Later the others also came. ‘Lord, Lord,’ they said, ‘open the door for us!’
But he replied, ‘Truly I tell you, I don’t know you.’
Therefore keep watch, because you do not know the day or the hour.

Matthew 25:11-13 (NIV)

Everything would have been fine if the bridegroom had arrived on time. Then all the virgins would have had enough oil to lead the procession back to the bridegroom’s house. But it was the unexpected nature of the arrival that caught them off guard. The student who constantly nags the invigilator asking about the time remaining yes not well prepared to face the examination. On the other hand, a confident person will not be bothered about how much time is left but their focus would be solely on their work. It is the examinations that weed out the good student from the bad ones. Similarly, it is the second coming that will differentiate true disciples from lip worshippers.

The ten virgins had freely been given their share of oil and it was up to them to manage their wicks and monitor their stock of oil. We also have been given our salvation free of cost and it is up to us to ensure we do not lose it. We want to share in the goodwill of others to get things done on earth but in heaven, we cannot share our salvation to grant each other access as the doors will be shut for those who have not preserved their salvation.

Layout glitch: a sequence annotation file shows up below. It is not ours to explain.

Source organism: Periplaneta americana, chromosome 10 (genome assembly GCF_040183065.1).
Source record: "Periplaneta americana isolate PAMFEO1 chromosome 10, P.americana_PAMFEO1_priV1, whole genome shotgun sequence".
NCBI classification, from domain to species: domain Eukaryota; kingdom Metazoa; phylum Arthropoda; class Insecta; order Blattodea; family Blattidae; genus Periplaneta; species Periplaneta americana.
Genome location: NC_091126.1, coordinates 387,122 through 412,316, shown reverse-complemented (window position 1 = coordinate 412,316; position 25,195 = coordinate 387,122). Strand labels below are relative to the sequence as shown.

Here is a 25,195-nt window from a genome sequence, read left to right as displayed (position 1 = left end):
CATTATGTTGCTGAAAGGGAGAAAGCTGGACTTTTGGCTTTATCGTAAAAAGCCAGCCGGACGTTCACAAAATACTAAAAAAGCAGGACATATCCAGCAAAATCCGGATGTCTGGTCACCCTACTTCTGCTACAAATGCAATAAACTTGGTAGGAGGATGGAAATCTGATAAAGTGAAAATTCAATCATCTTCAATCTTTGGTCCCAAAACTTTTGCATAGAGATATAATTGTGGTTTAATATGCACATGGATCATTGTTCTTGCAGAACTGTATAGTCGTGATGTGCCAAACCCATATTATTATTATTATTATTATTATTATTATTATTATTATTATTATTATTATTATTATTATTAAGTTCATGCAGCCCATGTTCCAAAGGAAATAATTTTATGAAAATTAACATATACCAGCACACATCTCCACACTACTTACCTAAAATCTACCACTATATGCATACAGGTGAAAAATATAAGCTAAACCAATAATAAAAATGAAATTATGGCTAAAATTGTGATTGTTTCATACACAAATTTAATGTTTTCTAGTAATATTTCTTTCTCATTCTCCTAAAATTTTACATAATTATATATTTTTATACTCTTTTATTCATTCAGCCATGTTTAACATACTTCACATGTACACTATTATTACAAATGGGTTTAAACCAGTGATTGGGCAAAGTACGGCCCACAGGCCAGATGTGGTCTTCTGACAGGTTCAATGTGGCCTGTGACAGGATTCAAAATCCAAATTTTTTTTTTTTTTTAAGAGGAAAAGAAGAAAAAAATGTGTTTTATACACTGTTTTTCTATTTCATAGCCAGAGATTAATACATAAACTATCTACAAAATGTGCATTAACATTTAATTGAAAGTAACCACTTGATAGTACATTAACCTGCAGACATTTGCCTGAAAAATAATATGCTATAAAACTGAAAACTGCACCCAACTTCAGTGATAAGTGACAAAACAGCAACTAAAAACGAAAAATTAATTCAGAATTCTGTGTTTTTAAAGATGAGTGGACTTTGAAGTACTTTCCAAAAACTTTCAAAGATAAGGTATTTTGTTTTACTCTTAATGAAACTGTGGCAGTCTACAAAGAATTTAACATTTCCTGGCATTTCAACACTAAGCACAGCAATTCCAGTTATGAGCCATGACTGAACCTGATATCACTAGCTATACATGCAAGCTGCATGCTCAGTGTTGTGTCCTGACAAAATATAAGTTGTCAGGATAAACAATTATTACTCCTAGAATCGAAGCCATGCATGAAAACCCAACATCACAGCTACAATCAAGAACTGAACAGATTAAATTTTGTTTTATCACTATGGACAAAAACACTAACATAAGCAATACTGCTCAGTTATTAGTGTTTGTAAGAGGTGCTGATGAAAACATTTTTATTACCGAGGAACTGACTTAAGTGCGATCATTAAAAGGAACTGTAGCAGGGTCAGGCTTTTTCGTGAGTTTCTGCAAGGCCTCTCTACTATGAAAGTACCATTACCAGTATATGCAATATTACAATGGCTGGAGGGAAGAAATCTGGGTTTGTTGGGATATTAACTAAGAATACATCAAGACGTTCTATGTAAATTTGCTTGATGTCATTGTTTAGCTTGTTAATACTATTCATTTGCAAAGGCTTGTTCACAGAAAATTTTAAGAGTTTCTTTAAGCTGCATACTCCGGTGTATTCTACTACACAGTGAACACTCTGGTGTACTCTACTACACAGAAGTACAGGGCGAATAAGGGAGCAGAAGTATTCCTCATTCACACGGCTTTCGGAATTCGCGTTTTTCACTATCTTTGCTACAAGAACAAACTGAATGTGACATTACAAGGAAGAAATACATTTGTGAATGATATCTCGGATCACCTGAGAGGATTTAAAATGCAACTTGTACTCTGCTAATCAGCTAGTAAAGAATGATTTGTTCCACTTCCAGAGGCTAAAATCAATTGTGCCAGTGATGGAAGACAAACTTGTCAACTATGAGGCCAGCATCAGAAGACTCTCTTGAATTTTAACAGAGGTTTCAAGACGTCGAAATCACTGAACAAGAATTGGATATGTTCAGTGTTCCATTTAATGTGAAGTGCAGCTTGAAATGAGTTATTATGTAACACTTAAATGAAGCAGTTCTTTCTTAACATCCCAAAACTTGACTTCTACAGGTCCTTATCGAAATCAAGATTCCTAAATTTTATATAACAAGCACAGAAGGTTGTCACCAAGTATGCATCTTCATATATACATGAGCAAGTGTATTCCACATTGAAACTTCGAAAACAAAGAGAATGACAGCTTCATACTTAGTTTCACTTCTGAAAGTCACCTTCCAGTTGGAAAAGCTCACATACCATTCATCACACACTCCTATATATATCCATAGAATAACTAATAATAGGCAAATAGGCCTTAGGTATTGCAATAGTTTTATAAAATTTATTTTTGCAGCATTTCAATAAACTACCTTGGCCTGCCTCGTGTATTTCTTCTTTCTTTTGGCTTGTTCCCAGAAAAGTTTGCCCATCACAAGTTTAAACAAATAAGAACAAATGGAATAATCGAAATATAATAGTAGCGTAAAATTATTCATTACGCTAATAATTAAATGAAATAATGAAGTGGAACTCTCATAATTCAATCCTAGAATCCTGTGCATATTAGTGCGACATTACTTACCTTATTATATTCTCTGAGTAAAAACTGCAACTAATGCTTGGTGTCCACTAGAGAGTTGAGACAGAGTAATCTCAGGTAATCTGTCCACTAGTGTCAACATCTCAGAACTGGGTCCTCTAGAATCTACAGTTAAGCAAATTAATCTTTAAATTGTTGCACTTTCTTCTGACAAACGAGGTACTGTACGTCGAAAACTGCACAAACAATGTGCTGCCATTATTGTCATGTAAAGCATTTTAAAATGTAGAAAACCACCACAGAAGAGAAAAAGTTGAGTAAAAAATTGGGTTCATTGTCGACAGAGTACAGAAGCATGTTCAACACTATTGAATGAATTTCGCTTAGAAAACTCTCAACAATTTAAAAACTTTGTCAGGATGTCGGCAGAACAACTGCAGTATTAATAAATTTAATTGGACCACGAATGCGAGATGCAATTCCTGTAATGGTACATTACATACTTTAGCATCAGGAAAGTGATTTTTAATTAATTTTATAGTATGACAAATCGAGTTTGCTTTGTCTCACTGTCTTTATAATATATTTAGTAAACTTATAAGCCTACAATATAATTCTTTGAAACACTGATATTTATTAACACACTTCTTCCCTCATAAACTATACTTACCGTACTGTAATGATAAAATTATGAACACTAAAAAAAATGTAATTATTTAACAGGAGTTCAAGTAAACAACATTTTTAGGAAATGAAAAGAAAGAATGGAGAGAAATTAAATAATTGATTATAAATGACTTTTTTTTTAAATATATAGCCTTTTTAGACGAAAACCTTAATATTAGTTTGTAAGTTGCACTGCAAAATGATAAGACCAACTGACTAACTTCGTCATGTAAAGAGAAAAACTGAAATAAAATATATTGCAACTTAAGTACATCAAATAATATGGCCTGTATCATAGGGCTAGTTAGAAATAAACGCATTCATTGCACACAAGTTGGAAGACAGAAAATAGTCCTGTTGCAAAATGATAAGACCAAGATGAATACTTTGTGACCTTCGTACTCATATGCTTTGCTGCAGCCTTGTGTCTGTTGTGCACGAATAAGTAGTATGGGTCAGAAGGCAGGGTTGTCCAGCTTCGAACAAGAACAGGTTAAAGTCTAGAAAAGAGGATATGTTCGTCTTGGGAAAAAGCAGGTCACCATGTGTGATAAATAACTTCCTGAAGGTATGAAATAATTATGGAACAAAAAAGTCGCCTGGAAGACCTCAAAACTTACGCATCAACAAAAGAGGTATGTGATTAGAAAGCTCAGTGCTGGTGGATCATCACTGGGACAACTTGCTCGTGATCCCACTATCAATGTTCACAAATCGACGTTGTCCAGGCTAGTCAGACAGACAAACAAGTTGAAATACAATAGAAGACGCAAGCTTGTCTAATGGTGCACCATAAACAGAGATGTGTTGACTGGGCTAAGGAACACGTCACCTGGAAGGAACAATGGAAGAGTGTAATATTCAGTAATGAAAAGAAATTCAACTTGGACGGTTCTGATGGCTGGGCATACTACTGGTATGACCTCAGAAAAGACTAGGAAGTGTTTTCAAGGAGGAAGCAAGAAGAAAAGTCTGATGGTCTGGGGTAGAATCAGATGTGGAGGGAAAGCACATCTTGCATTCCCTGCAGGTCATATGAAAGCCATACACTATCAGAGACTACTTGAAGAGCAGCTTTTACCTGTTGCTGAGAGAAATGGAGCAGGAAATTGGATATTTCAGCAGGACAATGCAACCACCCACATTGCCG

The Complacent Servant

Who then is the faithful and wise servant, whom the master has put in charge of the servants in his household to give them their food at the proper time?… But suppose that servant is wicked and says to himself, ‘My master is staying away a long time,’ and he then begins to beat his fellow servants and to eat and drink with drunkards. The master of that servant will come on a day when he does not expect him and at an hour he is not aware of. He will cut him to pieces and assign him a place with the hypocrites, where there will be weeping and gnashing of teeth.

Matthew 24:45-51 (NIV)

In this parable, the owner of the house returns before time and finds that the servant he had put in charge of others was getting drunk and mistreating his fellow servants. There is some truth in the anti-union propaganda that job security leads to a lower motivation to work. No wonder why all the manufacturing jobs are flocking to countries with a record of human rights violations. But continuous supervision it’s not a feasible solution for any employer. People should have the inherent desire and a self-driven attitude to work in an efficient manner. If we really love
something we don’t need any supervision.